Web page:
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extracellular vesicles

Extracellular vesicles in malaria: an agglomeration of two decades of research

November 23, 2021 - 10:00 -- Open Access
Author(s): 
Tosin Opadokun and Petra Rohrbach
Reference: 
Malaria Journal 2021 20:442, 20 November 2021

Malaria is a complex parasitic disease, caused by Plasmodium spp. More than a century after the discovery of malaria parasites, this disease continues to pose a global public health problem and the pathogenesis of the severe forms of malaria remains incompletely understood. Extracellular vesicles (EVs), including exosomes and microvesicles, have been increasingly researched in the field of malaria in a bid to fill these knowledge gaps.

Plasma-derived extracellular vesicles from Plasmodium vivax patients signal spleen fibroblasts via NF-kB facilitating parasite cytoadherence

June 3, 2020 - 15:52 -- Open Access
Author(s): 
Toda H, Diaz-Varela M, Del Portillo HA, et al.
Reference: 
Nat Commun. 2020 Jun 2; 11(1):2761

Plasmodium vivax is the most widely distributed human malaria parasite. Previous studies have shown that circulating microparticles during P. vivax acute attacks are indirectly associated with severity. Extracellular vesicles (EVs) are therefore major components of circulating plasma holding insights into pathological processes. Here, we demonstrate that plasma-derived EVs from Plasmodium vivax patients (PvEVs) are preferentially uptaken by human spleen fibroblasts (hSFs) as compared to the uptake of EVs from healthy individuals.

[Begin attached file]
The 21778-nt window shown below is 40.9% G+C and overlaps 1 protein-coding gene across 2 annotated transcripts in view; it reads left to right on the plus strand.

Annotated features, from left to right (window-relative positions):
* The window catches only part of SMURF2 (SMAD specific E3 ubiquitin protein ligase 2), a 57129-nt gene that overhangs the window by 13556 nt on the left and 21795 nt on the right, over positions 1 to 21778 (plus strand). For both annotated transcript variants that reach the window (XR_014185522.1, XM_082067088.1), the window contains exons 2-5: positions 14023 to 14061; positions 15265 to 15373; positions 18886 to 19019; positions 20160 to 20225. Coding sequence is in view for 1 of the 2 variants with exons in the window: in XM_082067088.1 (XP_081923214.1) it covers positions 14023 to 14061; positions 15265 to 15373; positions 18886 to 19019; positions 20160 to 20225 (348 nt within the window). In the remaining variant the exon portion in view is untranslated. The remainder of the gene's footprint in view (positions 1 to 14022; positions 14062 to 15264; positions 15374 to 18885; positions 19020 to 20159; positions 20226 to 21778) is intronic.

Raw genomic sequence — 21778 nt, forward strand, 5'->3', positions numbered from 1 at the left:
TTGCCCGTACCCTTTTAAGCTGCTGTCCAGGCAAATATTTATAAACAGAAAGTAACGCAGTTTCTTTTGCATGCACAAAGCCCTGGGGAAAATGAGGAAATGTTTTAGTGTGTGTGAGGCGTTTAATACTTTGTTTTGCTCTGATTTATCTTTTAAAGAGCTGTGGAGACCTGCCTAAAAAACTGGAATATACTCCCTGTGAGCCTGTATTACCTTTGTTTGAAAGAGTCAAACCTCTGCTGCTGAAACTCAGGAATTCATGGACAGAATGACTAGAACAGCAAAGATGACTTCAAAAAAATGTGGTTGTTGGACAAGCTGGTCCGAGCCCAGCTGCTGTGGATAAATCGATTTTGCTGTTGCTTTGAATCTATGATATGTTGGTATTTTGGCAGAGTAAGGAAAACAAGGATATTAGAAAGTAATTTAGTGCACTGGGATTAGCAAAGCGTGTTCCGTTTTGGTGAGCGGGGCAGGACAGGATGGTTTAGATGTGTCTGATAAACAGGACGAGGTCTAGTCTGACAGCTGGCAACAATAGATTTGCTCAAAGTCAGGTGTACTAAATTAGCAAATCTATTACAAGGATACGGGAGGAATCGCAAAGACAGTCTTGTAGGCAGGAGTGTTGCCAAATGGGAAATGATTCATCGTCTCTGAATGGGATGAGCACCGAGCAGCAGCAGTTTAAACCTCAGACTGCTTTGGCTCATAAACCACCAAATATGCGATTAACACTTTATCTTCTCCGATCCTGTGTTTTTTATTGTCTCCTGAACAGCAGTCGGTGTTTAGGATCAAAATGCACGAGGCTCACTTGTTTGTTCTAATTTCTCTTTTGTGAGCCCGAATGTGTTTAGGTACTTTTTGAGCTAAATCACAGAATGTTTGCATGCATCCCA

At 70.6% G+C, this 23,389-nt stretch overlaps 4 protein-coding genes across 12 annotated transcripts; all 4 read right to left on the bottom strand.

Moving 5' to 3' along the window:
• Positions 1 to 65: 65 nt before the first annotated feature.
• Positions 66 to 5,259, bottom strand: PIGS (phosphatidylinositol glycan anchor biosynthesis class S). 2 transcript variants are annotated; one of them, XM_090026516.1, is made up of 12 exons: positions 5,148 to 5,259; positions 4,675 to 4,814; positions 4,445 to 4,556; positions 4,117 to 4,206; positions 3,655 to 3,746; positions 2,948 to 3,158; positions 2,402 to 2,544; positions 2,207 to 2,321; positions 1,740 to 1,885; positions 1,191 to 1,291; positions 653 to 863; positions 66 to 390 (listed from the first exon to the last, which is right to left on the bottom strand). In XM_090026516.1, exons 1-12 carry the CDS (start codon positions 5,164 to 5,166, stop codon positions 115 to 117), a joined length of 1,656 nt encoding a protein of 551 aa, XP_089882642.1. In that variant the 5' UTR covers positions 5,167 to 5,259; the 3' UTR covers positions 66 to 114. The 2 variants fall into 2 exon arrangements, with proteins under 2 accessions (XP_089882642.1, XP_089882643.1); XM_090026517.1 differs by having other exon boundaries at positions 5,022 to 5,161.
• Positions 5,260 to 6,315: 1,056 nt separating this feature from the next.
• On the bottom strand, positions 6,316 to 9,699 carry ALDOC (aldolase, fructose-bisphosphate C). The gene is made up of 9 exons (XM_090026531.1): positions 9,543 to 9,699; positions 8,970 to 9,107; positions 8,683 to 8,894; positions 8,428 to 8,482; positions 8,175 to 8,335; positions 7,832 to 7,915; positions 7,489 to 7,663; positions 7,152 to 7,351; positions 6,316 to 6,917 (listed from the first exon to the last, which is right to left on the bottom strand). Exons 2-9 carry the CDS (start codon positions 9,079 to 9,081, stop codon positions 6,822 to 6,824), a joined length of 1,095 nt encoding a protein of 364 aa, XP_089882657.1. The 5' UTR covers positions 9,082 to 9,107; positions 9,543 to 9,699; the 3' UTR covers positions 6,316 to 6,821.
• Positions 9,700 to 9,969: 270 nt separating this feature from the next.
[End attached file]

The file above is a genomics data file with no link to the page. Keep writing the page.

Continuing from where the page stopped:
Antibody-Free Labeling of Malaria-Derived Extracellular Vesicles Using Flow Cytometry

May 4, 2020 - 14:06 -- Open Access
Author(s): 
Dekel E, Abou Karam P, Ohana-Daniel Y, Biton M, Regev-Rudzki N, Porat Z
Reference: 
Biomedicines. 2020 Apr 27;8(5)

Extracellular vesicles (EVs) are cell-derived membrane-bound structures that are believed to play a major role in intercellular communication by allowing cells to exchange proteins and genetic cargo between them. In particular, pathogens, such as the malaria parasite Plasmodium (P.) falciparum, utilize EVs to promote their growth and to alter their host’s response. Thus, better characterization of these secreted organelles will enhance our understanding of the cellular processes that govern EVs’ biology and pathological functions.

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